# How can I transform a coordinates data into another 3-D space?

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Heejun Rho le 21 Juin 2018
Commenté : Heejun Rho le 23 Juin 2018
suppose that I have coordinates of 4 points X1, X2, X3, and X4 which have form of Xi = [xi1; xi2; xi3; xi4] for i = 1~4 . Their relative position to each other never change. But the whole coordinates were rotated in some way, and now I measured the coordinates of X'1, X'2, and X'3 but not X'4. In this case how can I find the coordinates of X'4 in new 3D space? What function can I use?
+) If there is a linear transform T with 3x3 size matrix that satisfies T*[X1 X2 X3] = [X'1 X'2 X'3] then is it unique?
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Matt J le 21 Juin 2018
If there is a linear transform T with 3x3 size matrix that satisfies T[X1 X2 X3] = [X'1 X'2 X'3] then is it unique?*
But you said your Xi are 4x1 column vectors. How can they multiply with a 3x3 matrix?
Heejun Rho le 22 Juin 2018
You're right. Xi's must be 3x1 column vectors

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### Réponse acceptée

Matt J le 22 Juin 2018
reg = absor([X1 X2 X3],[X'1 X'2 X'3]);
X'4= reg.R*X4 + reg.t;
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Heejun Rho le 23 Juin 2018
This is exactly what I was looking for. Thank you very much for nice code and example!

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### Plus de réponses (2)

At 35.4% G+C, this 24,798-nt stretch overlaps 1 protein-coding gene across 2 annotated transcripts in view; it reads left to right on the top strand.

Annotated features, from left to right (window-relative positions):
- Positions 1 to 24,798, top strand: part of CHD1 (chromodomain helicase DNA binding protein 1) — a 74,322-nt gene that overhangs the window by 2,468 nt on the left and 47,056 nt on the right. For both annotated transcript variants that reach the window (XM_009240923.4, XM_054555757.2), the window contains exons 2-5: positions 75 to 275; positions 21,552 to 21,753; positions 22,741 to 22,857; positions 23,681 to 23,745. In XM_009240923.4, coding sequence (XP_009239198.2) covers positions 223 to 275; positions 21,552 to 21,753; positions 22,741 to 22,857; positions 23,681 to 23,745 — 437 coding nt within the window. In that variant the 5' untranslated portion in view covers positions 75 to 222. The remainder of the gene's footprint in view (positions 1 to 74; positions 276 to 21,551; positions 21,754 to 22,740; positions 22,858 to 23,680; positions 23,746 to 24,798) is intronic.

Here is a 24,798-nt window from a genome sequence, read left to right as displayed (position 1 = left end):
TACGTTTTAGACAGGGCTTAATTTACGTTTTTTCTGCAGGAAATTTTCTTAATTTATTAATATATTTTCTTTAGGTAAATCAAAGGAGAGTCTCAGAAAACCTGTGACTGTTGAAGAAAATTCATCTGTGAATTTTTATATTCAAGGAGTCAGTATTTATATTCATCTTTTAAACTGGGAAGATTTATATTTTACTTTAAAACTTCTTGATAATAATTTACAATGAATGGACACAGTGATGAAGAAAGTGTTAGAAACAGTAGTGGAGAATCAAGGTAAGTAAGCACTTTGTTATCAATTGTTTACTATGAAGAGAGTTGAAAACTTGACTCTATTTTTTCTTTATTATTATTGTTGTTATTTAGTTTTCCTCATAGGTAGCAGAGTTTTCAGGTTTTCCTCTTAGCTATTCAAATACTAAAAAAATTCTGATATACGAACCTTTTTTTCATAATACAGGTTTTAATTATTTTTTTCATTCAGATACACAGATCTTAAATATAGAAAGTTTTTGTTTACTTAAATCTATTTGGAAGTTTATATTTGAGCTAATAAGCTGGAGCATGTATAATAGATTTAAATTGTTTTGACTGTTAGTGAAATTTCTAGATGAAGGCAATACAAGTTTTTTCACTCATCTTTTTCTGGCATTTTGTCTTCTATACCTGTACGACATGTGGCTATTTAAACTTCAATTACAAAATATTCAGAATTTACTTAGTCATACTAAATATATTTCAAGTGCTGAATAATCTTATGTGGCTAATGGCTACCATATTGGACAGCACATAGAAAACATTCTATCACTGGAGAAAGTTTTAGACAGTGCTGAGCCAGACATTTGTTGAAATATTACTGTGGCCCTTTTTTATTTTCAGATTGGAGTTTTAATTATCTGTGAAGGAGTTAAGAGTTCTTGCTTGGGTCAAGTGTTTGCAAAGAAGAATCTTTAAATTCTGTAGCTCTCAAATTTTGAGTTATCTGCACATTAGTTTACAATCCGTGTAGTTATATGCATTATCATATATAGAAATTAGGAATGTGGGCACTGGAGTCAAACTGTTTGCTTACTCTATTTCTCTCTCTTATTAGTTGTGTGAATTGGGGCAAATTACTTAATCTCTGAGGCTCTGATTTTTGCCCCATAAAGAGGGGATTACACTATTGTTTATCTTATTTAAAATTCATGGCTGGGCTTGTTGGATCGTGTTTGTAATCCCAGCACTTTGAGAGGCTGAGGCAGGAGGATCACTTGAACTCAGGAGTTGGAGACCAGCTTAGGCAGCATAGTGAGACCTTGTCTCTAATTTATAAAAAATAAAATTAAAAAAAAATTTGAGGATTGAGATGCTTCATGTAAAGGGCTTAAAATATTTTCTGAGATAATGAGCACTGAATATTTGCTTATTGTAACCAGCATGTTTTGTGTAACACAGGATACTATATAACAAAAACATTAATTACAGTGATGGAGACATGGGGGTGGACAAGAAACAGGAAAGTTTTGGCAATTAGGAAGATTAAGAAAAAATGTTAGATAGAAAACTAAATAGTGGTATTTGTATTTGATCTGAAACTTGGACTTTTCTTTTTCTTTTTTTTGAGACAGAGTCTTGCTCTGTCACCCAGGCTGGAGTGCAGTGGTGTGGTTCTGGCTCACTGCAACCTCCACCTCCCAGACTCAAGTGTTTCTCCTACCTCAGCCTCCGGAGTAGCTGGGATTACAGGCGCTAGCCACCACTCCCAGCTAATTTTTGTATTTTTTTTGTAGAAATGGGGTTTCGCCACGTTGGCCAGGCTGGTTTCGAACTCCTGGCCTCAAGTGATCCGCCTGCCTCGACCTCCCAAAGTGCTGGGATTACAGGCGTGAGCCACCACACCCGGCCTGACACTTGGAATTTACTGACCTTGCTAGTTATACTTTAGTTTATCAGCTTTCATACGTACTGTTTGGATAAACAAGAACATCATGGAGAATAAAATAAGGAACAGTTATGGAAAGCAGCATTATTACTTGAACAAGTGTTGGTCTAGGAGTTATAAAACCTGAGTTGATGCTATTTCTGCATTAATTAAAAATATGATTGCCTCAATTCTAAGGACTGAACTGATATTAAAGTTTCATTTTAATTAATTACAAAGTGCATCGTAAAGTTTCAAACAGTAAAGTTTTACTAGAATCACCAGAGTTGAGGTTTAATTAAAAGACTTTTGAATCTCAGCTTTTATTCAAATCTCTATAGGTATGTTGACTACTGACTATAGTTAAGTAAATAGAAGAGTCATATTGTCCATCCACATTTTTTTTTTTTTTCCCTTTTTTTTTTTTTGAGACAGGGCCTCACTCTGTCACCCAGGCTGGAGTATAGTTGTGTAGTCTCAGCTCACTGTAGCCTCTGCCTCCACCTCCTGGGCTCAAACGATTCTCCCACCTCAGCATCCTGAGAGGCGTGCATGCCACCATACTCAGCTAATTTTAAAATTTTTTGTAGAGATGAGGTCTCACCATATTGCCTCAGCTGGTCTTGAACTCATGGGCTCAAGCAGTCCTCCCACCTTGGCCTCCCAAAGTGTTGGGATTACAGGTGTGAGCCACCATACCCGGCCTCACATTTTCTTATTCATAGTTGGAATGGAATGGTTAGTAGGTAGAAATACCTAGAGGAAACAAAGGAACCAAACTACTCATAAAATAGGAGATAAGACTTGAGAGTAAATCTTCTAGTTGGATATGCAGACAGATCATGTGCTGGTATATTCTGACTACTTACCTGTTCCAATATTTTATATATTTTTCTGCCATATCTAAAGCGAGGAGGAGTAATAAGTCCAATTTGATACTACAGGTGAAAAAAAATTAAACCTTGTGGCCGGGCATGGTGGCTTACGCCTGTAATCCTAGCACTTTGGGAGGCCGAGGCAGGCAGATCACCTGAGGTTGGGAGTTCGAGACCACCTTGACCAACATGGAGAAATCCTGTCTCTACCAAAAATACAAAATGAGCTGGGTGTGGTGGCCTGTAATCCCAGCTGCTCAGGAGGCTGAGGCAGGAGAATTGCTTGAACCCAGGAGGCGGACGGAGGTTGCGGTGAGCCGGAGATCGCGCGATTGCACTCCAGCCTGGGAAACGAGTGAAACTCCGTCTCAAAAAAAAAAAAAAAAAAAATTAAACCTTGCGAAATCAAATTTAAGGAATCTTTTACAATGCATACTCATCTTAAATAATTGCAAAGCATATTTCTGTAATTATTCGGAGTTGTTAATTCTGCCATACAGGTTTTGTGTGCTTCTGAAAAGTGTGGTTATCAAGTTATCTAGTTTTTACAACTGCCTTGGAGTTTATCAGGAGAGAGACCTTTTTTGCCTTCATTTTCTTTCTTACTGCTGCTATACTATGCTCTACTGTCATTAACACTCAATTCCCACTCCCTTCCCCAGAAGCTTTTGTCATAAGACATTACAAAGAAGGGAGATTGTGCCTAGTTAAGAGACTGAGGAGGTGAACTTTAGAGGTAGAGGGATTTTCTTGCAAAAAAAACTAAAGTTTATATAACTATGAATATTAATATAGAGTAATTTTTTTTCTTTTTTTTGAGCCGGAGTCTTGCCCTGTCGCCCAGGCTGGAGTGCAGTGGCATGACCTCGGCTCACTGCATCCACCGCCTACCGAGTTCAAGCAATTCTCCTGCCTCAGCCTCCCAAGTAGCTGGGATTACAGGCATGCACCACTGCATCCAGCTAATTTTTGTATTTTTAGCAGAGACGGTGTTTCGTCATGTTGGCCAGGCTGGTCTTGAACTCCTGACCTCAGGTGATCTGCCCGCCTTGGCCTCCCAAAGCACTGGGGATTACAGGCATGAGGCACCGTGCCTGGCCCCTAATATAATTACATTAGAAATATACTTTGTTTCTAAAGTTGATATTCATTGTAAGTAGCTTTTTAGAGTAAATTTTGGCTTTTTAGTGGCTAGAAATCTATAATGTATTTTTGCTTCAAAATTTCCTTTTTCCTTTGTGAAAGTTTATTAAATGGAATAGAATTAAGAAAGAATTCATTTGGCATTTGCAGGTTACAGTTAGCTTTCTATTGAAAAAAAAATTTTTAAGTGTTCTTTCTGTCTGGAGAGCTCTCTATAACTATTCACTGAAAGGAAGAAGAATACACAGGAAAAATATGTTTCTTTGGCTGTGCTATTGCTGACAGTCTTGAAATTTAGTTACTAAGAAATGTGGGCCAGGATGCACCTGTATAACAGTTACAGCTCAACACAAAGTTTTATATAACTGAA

Mark Saad le 21 Juin 2018
If you know angles through which they were rotated, you could try using rotation matrices.
https://www.mathworks.com/help/phased/ref/rotx.html
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Anton Semechko le 21 Juin 2018
Code below demonstrates how to obtain rotation matrices between corresponding 3-tupples of non-collinear points in 3-space:
function three_point_rotation_demo
% Generate 3 random points and random rotation
% -------------------------------------------------------------------------
% 3 (noncollinear) data points
Xo=randn(3,3); % xyz-coordiantes along rows
% Random rotation matrix
r=randn(3,1);
r=r/norm(r); % direction of rotation vector
t=(178*rand(1)+1)*(pi/180); % rotation amount; between 1 and 179 degrees
r=t*r; % random rotation vector
K=zeros(3);
K(1,2)=-r(3);
K(1,3)= r(2);
K(2,3)=-r(1);
K=K-K'; % log of rotation matrix
Ro=expm(K); % rotation matrix corresponding to r
% Apply R to Xo to get X
X=(Ro*(Xo'))';
% Now, suppose that Ro (i.e., rotation that transforms Xo to X) is unknown.
% -------------------------------------------------------------------------
% Compute local (orthogonal) reference frame for X
d21=X(2,:)-X(1,:);
d31=X(3,:)-X(1,:);
e1=d21; e1=e1/norm(e1);
e2=d31-dot(e1,d31)*e1; e2=e2/norm(e2);
e3=cross(e1,e2); e3=e3/norm(e3);
F=[e1;e2;e3]'; % principal axes along columns
% Compute local (orthogonal) reference frame for Xo
d21=Xo(2,:)-Xo(1,:);
d31=Xo(3,:)-Xo(1,:);
e1=d21; e1=e1/norm(e1);
e2=d31-dot(e1,d31)*e1; e2=e2/norm(e2);
e3=cross(e1,e2); e3=e3/norm(e3);
Fo=[e1;e2;e3]';
% Rotation we seek (R) satisfies the equation F=R*Fo. Since Fo and F are
% orhogonal rotation matrices themselves, R=F*transpose(Fo)
R=F*(Fo');
% Now let's check that R is the same (up to numerical round off error) as
% Ro. If it is then R'*Ro should be a 3-by-3 matrix close to identity.
fprintf('Rotation residual:\n')
disp(R'*Ro)
% You can also verify that X=(R*(Xo'))', in which case, (R*(Xo'))'-X will be
% a 3-by-3 matrix with all entries very close to zero
fprintf('\nFrobenius norm of (R*(Xo''))''-X:\n')
disp(norm((R*(Xo'))'-X,'fro'))
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